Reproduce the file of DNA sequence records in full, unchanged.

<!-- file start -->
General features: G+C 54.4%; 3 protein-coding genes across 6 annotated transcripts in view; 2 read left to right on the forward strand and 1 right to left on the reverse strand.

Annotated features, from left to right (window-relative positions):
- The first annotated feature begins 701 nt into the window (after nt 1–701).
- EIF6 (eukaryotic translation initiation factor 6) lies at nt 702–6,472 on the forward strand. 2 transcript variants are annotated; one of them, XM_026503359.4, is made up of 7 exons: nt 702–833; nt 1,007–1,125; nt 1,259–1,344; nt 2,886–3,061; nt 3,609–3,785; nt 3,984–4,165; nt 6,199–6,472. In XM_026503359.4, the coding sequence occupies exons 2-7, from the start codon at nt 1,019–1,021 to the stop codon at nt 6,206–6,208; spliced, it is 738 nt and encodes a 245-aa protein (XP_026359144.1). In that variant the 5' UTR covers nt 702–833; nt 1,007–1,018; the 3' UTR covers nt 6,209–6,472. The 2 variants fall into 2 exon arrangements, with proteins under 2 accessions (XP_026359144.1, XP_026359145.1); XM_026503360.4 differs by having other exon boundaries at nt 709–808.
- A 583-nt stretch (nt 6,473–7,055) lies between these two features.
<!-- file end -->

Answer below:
General features: G+C 54.4%; 3 protein-coding genes across 6 annotated transcripts in view; 2 read left to right on the forward strand and 1 right to left on the reverse strand.

Annotated features, from left to right (window-relative positions):
- The first annotated feature begins 701 nt into the window (after nt 1–701).
- EIF6 (eukaryotic translation initiation factor 6) lies at nt 702–6,472 on the forward strand. 2 transcript variants are annotated; one of them, XM_026503359.4, is made up of 7 exons: nt 702–833; nt 1,007–1,125; nt 1,259–1,344; nt 2,886–3,061; nt 3,609–3,785; nt 3,984–4,165; nt 6,199–6,472. In XM_026503359.4, the coding sequence occupies exons 2-7, from the start codon at nt 1,019–1,021 to the stop codon at nt 6,206–6,208; spliced, it is 738 nt and encodes a 245-aa protein (XP_026359144.1). In that variant the 5' UTR covers nt 702–833; nt 1,007–1,018; the 3' UTR covers nt 6,209–6,472. The 2 variants fall into 2 exon arrangements, with proteins under 2 accessions (XP_026359144.1, XP_026359145.1); XM_026503360.4 differs by having other exon boundaries at nt 709–808.
- A 583-nt stretch (nt 6,473–7,055) lies between these two features.